The first week of our on-campus class is complete.
Today’s class included three new students (along with additional participants following online). It appears we have a great group of students including two fellow faculty members. I am already looking forward to meeting with them again during our next scheduled class on Wednesday (our campus is closed for the Martin Luther King holiday on Monday) as we continue our social media journey together.
We started today’s class with Maria leading a discussion of the reading and video homework of How Luther Went Viral from The Economist. The conversation included a discussion about how Luther’s message spread without an intentional plan to make it happen. It also made us think about how the things we communicate can take on a life of their own far beyond what we would imagine. It gives us further reason to be cautious about what we say on social media. Maria pulled out the quote from Luther saying that he “should have spoken far differently and more distinctly had I known what was going to happen.” How many times have we wished that we could have a second chance at communicating our message (but once it is out there, it is difficult to retract).Several students grabbed on to the idea that Luther’s accusers claimed he needed to excommunicated because of a need to stop the spread of the “disease” of Luther’s message. The reading talked about the warning that the spread of Luther’s message had to be prevented, otherwise “the whole German nation, and later all other nations, will be infected by this same disorder.” His message was going viral.
Next we spent some time talking about Michael Wesch’s An Anthropological Introduction to YouTube. We talked about how people can become very attached to and protective of their social communities. There was a discussion of YouTube contributor who produced a video plea ( No Fraud, Fakes or Liars ) to save the integrity of YouTube by imploring other YouTube contributors to only produce honest materials. We also discussed how YouTube is not simply a video broadcasting site but there is actually two way communication going on through a combination of video posts, comments and video responses.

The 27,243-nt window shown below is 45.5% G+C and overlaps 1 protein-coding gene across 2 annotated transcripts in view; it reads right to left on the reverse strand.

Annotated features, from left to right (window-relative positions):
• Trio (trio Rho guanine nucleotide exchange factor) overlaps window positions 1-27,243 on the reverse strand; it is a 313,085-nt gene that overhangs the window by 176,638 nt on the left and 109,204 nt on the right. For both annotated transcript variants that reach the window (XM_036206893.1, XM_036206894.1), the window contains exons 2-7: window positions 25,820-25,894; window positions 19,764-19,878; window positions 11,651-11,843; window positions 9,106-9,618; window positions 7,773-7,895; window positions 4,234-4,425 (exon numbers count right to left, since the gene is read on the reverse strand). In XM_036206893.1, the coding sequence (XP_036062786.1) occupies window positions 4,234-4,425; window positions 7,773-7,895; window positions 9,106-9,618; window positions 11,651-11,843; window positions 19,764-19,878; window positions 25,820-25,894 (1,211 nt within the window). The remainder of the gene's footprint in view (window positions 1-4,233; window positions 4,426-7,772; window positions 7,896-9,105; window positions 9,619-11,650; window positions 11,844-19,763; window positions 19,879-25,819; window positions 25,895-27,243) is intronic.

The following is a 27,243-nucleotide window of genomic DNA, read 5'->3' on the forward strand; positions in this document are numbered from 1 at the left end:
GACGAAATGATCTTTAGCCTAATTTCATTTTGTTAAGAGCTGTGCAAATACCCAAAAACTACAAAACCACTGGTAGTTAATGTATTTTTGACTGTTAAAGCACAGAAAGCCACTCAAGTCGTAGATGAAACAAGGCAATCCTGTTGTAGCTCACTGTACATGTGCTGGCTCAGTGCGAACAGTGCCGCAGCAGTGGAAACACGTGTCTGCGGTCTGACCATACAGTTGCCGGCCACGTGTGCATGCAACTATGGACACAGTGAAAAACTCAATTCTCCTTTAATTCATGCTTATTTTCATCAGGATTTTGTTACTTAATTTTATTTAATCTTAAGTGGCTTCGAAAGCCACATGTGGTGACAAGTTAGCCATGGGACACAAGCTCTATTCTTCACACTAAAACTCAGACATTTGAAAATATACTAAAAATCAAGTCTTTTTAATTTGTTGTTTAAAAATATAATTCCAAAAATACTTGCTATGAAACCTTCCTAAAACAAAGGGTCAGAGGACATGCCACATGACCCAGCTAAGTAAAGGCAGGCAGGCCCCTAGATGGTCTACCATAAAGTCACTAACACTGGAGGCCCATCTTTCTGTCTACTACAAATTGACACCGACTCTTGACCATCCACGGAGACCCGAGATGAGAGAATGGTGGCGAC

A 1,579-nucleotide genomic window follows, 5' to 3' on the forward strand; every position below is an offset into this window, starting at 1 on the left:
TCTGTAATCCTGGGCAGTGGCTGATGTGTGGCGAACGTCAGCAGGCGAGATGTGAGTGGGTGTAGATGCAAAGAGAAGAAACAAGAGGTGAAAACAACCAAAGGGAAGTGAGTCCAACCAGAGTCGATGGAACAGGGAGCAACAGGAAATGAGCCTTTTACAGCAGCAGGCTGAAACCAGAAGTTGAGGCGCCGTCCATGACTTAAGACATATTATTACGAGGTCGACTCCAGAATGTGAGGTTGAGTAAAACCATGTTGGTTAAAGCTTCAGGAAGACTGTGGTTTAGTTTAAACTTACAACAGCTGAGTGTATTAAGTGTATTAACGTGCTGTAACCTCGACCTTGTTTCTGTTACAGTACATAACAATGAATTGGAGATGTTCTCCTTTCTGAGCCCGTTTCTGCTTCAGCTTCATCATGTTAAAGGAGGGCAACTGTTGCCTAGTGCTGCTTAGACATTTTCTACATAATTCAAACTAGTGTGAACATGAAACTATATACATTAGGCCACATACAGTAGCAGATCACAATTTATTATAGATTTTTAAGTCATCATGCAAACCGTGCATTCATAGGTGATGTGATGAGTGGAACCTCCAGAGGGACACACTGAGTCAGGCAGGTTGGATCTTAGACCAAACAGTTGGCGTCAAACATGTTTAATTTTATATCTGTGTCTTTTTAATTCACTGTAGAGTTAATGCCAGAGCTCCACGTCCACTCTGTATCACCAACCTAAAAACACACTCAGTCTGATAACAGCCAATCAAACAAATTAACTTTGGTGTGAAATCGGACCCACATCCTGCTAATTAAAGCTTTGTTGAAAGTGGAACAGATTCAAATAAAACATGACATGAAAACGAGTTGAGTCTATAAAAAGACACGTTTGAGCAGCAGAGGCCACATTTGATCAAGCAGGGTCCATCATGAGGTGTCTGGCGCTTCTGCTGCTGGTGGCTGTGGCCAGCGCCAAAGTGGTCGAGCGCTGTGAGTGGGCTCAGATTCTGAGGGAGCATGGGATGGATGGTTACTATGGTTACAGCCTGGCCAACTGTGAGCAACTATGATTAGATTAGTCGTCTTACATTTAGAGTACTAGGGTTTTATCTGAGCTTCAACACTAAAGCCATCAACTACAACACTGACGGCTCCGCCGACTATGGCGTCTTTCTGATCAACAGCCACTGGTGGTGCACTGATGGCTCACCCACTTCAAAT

We expanded on our earlier conversations about the history of social networks and the definition of the phrase social media. by playing the game So You Think You Know Social Media?. I offered up a series of real and made up names. The class needed to decide if the names were real and if they were about how long they had been in existence. Some of the names we discussed included: Facemash, Yammer, Orkut, LifeSwap, ImagiMeet, LifeSwap and SmugMug (we had others, but ran out of time). The variety of social media represented allowed us to at least briefly introduce concepts such as international social media sites, defunct sites and closed social networks (more about all of these ideas in future sessions). If you do not know which are real and which we made up, pull up your search engine and do a little research of your own right now. We also used this time to introduce The Conversation Prism, and see the social media is more than just Facebook, Twitter and YouTube.
We spent part of our time during today’s class talking about the technology we will be using as part of our collective social media experience. This included an very brief introduction to Word Press. Students that do not already have a blog set up a free account at WordPress.com. This included discussions about the importance of blog names and user names and the difficulties of finding that perfect name (that is not already taken). We demonstrated the process of starting, saving and publishing posts. Students will make their first post before we meet again next Wednesday.
We finished the afternoon with Maria focusing on getting Twitter accounts set up. This included a basic primer on things like following, direct messaging, replying and retweeting. Maria also talked about the importance of a well thought out digital bio and how to find other Twitter users with similar interests.
We had a lot more content than we had time today so we will continue on during our next class.
Here are some things you should be doing at home before we meet again:
- HOME: Watch When Social Media Became News (James Surowiecki, TEDTalks)
- HOME: Read Social Network Sites: Definition, History and Scholarship (PDF) (Danah M. Boyd and Nicole B. Elliso, Journal of Computer-Mediated Communication)
- HOME: Read Prodigy: The pre-Internet online service that didn’t live up to its name (Michael Banks, Tech Republic) and pay attention to what happened when social technologies were introduced.
- HOME: Watch BBS: The Documentary (Part I, Part II, and Part III)
Blog #2 Prompt (to be posted directly to your blog along with your first Blog post): Historical overview of social media in your focus area and/or who are the big players in social media in your area